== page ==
Corporate Governance in Turkey Improves, Challenges Remain
Oct 17, 2006
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Corporate governance is improving in Turkey but some key issues, including the potential for unfair treatment of minority shareholders, will need to be tackled if Turkish firms are to take full advantage of opportunities to grow, according to a report today from the Steering Group on Corporate Governance of the Organisation for Economic Co-operation and Development. OECD is an international organization of developed free-market democracies, serving as an informational forum on common problems and to share best practices.
The report, Corporate Governance in Turkey: A Pilot Study evaluates Turkish corporate governance standards and practices in light of recommendations in the OECD Principles of Corporate Governance, issued in 1999 and revised in 2004. It is the first study of its kind in an OECD member country.
OECD says good corporate governance is essential for any company or country that wants to compete effectively in the global marketplace and attract long-term capital to grow businesses. The report said Turkey has a strong regulatory framework for corporate governance. Disclosure to the market by listed companies is improving and international standards for accounting and auditing are being introduced.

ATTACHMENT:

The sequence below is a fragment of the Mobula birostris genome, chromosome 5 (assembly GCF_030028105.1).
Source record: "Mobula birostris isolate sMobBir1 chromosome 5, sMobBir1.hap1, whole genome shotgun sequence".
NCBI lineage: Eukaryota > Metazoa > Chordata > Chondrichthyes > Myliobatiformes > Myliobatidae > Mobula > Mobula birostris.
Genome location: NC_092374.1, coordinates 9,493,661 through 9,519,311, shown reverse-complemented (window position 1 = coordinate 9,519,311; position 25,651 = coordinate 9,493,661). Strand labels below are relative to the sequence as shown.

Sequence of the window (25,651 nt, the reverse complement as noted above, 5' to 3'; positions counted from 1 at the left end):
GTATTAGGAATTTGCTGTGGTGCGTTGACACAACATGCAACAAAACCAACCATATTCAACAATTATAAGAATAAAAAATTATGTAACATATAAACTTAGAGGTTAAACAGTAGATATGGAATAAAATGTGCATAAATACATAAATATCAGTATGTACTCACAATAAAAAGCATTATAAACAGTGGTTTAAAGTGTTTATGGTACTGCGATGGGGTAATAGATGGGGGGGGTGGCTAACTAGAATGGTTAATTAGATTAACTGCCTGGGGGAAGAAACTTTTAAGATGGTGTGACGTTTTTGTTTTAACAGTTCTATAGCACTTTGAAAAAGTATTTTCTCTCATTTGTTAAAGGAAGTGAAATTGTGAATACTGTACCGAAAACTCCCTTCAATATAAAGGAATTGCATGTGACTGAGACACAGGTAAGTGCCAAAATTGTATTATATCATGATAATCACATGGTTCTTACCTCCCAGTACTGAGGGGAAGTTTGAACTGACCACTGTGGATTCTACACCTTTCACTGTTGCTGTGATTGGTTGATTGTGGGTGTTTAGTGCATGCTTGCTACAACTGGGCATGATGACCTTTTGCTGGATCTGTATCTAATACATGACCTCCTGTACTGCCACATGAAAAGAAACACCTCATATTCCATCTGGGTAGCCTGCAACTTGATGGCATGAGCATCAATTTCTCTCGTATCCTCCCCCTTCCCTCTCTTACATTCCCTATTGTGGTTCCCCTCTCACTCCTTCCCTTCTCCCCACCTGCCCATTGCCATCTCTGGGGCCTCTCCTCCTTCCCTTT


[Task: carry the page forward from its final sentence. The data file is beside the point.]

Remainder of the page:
The report urges Turkey quickly adopt amendments to its company law to centralize the process for setting accounting standards under the Turkish Accounting Standards Board.
Challenges remaining, according to the report. There is potential for abuse in the system. Family controlled groups of companies are common, often with much cross-ownership between companies, the report notes, and controlling shareholders lead management and strategic direction of company groups, many of them listed on the Istanbul Stock Exchange. While not a problem itself, this opens up the potential for abuse, OECD reports.
OECD also points out that market discipline, defined as the power of financial markets to persuade companies to meet corporate governance standards or risk public criticism, lawsuits or a sell-off in their shares, remains relatively weak.
OECD recommends these be the focus of Turkish lawmakers, along with other improvements to provide more disclosure by Turkish companies and involvement by institutional investors.
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